Cynthia Brimhall is back as Edy Stark.  So is Patty Duffek as Pattycakes.  Kym Malin makes her debut as Pattycakes' cohort Kym.  Rodrigo Obregon plays another villain.  This is Harold Diamond's second and last appearance as Jade.  Bruce Penhall makes his first appearance in the series, but he plays a villain named Hondo.  Roberta Vasquez makes her first appearance in the series, but plays a double-agent named Pantera.  Vasquez would later play Donna's partner, Nicole, in four films of the series.

    Guich Koock plays L.G. Abilene, an older Abilene who also seems to be Travis' superior officer.  We have never seen him before or since.

4. Savage Beach (1989)- Probably the best-known Sidaris film.  Michael Jay Shane makes his first appearance as Shane Abilene and becomes the longest-lasting Abilene, appearing in the next five films.  This film and "Do or Die" feature major moments with Shane Abilene, but for the most part his importance is really played down in the series.  Like Cody Abilene in the very first film, Shane is also plagued with the can't-shoot-for-shucks running gag.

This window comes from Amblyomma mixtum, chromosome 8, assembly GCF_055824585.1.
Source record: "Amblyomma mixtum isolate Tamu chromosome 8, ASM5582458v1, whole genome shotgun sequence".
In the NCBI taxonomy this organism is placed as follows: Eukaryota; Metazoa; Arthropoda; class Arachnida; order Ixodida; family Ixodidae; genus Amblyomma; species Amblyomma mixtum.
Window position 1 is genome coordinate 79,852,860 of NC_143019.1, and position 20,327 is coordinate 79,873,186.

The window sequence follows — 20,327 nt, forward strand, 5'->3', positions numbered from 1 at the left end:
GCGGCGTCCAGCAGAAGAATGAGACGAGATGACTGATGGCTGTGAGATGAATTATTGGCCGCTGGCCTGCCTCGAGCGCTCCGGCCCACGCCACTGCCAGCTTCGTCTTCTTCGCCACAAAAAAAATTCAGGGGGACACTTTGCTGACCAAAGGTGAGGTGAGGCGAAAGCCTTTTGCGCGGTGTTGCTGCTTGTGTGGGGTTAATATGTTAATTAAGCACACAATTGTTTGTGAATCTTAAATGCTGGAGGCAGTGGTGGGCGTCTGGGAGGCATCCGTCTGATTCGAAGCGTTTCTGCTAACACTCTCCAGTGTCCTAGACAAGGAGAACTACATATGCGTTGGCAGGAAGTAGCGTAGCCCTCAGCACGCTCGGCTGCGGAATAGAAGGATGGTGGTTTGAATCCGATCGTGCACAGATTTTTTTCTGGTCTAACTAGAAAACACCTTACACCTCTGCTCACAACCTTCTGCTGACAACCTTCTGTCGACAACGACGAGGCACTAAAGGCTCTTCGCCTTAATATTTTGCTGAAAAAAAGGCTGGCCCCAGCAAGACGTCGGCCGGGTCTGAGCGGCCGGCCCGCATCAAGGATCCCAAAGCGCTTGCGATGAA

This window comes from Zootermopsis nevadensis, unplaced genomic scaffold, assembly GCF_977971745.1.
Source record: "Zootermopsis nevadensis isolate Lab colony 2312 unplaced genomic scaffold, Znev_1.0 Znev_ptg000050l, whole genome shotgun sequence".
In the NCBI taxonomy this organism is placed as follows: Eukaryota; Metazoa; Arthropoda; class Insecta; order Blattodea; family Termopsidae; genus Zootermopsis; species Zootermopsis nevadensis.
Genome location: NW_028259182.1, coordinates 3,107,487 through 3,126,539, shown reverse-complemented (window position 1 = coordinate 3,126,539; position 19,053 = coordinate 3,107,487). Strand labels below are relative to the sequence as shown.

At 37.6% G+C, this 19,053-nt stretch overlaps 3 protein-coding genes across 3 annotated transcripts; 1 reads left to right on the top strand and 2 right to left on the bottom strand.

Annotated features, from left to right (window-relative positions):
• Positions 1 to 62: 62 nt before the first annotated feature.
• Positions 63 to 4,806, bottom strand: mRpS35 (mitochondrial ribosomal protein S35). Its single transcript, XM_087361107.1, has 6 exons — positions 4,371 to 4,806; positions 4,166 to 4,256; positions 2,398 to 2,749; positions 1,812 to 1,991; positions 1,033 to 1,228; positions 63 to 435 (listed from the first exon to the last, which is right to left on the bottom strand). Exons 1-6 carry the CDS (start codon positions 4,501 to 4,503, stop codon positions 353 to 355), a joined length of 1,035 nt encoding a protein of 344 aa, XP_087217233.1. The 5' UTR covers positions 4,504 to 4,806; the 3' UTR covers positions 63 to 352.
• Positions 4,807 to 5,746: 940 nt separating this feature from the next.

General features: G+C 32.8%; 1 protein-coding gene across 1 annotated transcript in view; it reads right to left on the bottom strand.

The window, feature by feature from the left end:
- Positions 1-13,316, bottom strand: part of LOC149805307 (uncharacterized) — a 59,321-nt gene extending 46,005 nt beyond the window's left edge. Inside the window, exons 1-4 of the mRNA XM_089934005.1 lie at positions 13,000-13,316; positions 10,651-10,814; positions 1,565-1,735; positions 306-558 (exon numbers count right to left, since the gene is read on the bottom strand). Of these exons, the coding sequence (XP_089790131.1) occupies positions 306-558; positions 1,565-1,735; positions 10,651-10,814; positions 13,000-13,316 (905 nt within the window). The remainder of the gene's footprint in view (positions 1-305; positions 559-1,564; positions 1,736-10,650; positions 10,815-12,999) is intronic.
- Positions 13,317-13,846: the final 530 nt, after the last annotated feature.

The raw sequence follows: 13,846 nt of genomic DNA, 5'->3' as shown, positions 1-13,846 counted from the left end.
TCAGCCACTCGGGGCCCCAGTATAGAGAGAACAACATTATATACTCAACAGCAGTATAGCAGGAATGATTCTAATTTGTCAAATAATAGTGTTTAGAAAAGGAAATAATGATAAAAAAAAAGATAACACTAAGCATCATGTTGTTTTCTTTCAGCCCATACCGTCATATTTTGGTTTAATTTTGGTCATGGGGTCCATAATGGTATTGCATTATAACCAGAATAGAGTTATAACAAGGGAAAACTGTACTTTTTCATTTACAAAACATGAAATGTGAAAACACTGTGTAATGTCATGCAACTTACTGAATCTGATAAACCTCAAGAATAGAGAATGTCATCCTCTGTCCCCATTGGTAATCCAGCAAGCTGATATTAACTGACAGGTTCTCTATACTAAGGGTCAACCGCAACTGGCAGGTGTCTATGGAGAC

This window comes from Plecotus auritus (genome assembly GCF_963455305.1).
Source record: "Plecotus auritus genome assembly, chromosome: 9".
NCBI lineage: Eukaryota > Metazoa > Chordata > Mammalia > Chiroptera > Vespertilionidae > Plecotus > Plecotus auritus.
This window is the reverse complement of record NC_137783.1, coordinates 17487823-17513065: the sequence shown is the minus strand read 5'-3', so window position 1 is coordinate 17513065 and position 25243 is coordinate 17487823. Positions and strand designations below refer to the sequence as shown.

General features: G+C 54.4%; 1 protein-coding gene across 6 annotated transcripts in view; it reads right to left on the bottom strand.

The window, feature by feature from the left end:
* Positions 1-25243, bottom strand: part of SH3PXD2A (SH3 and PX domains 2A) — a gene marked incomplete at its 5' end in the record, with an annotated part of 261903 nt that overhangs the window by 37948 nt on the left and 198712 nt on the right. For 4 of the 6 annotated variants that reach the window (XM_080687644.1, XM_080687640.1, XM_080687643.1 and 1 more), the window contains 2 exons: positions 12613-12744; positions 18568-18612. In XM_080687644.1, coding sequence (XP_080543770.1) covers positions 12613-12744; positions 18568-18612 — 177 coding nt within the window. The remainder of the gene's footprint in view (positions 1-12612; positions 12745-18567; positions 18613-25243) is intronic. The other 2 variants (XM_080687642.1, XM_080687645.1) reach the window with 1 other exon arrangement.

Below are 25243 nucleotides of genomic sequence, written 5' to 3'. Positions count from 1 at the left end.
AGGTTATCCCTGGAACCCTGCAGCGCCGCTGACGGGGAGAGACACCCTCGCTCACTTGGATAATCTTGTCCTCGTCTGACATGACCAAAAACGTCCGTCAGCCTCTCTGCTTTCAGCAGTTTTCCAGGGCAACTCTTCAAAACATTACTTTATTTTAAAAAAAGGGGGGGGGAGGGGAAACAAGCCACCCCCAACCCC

Patty Duffek makes her last appearance in the series as Pattycakes.  Lisa London makes her first appearance as Rocky.  Rodrigo Obregon plays another bad guy.  Bruce Penhall returns, but as the character Bruce Christian.  Stuntmen actors Al Leong and James Lew make their first appearances in the series as bad guys.  All this, and it's the last appearance of Hope Marie Carlton as Taryn Kendall.  Dona Speir, as Donna Hamilton, carried on in the next four films with Roberta Vasquez as Nicole Justin.

The Donna and Nicole Era
5. Guns (1990)- So begins the longest-lasting and most-established era of Sidaris films.  Donna and Nicole ran for four films in the series.  Roberta Vasquez, as Nicole Justin, originally appeared as Pantera two films back.  "Guns" is a pretty awesome flick and you would think this entry would turn the series around into becoming more straight and mainstream.  Such was not the case.  All Sidaris films after this one are pretty hammy.  As is stands, "Malibu Beach" (1985) and "Guns" (1990) are the best in the lot.